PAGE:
Posts Tagged ‘garden tour’



May 27, 2014


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When I heard about the Celebration of Gardening, I jumped at the chance to tour the private 30-acre estate, Maple Rock Gardens, Newcastle, CA.

My husband and I arrived at opening time, 9:00 am, and already the parking lot was packed. At the entrance, we received a colored map. We didn’t need it, though. The countless paths of bricks, gravel, stones, pavers, river rocks, and other hardscape, were easy to follow from garden room to garden room, each a different theme.

The estate is owned by Scott Paris who also owns High Hand Nursery and High Hand Café in Loomis. Scott purchased the estate three years ago from Ruby and Frank Andrews who had already created a three-and-a-half acre garden, including a large miniature railroad area.

An avid plant and landscape lover, Scott expanded the gardens since taking ownership. By bringing in large plants and trees, the new and old blend together flawlessly. Water falls, streams, bridges highlight thousands of trees, shrubs, ground cover, and of course hundreds of maple trees.

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Just a little update:  Ashley’s Gift is now available  in the following countries:

United Kingdom, France, Japan, Canada, Germany, Spain, Italy, India, Mexico, Brazil, Australia

Thank you! Sales are still going strong.


Give and Take Continues . . .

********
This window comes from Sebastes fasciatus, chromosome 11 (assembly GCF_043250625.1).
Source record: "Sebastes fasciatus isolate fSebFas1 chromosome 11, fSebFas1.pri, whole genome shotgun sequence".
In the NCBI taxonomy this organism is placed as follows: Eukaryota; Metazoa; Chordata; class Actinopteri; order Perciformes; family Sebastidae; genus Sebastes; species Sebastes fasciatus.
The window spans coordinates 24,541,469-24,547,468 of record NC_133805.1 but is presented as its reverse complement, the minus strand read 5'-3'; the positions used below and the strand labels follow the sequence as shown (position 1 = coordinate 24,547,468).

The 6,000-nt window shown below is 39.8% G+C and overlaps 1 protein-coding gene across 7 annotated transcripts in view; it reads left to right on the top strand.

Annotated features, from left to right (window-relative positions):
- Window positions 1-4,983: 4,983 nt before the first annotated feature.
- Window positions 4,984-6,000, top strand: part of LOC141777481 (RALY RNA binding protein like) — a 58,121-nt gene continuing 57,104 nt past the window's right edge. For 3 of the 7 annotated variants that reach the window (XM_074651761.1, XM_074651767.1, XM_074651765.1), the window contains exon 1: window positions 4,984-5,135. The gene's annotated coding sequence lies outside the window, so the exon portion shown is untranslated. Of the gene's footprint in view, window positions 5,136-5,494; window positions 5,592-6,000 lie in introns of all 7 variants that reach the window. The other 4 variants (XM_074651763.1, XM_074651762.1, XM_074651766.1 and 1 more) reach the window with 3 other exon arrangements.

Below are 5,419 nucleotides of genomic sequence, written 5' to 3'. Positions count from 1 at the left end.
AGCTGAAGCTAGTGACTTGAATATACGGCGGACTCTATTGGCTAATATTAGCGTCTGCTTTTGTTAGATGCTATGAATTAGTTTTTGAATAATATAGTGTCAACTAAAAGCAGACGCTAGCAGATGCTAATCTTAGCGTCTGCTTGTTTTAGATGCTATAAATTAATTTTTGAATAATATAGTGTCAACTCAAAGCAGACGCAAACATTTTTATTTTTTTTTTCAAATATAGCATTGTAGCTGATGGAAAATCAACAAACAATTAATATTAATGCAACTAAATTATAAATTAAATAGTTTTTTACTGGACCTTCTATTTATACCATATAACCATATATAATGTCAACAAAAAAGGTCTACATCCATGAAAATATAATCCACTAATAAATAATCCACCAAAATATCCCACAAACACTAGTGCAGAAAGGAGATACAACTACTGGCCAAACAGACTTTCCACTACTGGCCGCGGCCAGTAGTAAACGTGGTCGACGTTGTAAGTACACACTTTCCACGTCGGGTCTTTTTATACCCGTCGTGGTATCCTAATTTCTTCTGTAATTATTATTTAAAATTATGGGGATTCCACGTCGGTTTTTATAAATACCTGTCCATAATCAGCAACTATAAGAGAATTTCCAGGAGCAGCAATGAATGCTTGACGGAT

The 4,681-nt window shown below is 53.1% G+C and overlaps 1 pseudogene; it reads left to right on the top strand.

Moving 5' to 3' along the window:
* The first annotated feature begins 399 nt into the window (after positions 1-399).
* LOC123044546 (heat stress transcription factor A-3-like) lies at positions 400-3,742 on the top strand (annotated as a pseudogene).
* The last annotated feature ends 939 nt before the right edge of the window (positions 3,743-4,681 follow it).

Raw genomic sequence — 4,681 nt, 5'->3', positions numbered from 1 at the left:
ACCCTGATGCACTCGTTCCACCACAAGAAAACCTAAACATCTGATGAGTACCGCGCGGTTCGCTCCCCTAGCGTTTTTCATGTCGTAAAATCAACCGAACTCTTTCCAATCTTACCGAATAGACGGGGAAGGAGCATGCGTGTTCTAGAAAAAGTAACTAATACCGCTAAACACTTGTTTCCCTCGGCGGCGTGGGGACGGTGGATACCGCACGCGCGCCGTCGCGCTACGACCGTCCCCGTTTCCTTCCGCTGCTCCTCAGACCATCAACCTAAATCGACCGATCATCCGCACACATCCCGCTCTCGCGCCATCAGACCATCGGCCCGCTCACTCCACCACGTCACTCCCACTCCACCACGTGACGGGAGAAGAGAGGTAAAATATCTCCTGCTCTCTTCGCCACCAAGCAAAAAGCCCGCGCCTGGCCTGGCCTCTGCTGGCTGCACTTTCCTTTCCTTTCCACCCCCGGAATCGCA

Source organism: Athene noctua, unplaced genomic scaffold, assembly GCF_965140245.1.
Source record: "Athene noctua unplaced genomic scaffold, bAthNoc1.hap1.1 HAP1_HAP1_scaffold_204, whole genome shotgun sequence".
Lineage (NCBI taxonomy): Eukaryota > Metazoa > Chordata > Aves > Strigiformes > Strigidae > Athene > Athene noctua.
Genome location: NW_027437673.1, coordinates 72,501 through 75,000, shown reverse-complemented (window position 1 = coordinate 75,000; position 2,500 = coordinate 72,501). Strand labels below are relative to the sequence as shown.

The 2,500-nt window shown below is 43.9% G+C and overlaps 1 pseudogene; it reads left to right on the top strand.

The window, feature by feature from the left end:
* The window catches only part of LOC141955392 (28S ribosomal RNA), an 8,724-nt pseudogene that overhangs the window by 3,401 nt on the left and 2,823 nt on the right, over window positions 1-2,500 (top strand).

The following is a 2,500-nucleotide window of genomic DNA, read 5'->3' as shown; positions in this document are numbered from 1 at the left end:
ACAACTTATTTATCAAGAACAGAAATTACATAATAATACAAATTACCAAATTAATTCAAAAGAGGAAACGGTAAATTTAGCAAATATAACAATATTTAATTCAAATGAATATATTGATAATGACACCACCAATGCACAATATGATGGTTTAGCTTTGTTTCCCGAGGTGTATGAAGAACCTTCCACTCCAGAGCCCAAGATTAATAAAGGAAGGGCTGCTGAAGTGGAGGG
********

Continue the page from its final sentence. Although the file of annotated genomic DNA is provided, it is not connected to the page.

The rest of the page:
April 27, 2010

It’s official. My perennial garden is black. That’s right, black, thanks to Sue Chinchiolo’s excess mulch. 

Sue’s landscape will be one of six gardens featured in the San Joaquin County Master Gardeners’ Garden Tour, May 2. (Click on Events for details.) Although Sue keeps her yard exceptionally manicured, there are always last-minute details or incomplete projects to finish, so I offered to help. 

Sue emailed scheduled days to me from which to choose. When I read that three other friends (whom I haven’t seen in some time) would be helping on Friday, I immediately chose the same day. 

Julie, Sharon, and Nancy didn’t know I would be helping. After they arrived, we shared hugs, big smiles, and happy greetings. Then we dug in, literally, into four yards of black mulch. 

For three hours, we top-dressed Sue’s front and back beds. Stepping back to view our work, we were satisfied. Sue was especially pleased. The rich black carpet emphasized the swath of color and texture in her beautiful beds. However, we only used half of the mulch. The nurseryman over estimated! 

Left to right: Sharon McDonald, Sue Chinchiolo, Nancy Rubey, Julie Moorehouse


Eager to get the mulch out of her driveway, and soon, Sue offered it to us. Sharon made a couple of calls and was waiting to hear back when I went home. Then, a couple of days later Sue sent an email offering the mulch to me. I was thrilled to have it. That evening, Joe, and I scooped it up shovel-full-by-shovel-full into the back of his truck, and then unloaded it, shovel-full-by-shovel-full, at the base of the garden steps. 

Yesterday morning, I removed the hay used in my perennial beds as mulch. The hay was molding in our barn and since buying mulch was out of the question this year, free hay was the next best material to retain moisture. Once I removed the hay, I hauled shovel-full-by-shovel-full into the garden. There was enough mulch to cover most of the main beds. 

Mulch was not on my wish list mentioned a few weeks back. I thought it too costly. So this unexpected gift is even more astounding. When I thought I was going to aid a friend, Sue ended up helping me. 

Suggestion:  Don’t use black mulch in vegetable beds. It’s chemically treated and spray painted. 


Above:  just one corner of  what you will see on the garden tour at Sue Chinchiolo’s home.  

Copyright © 2010 Dianne Marie Andre

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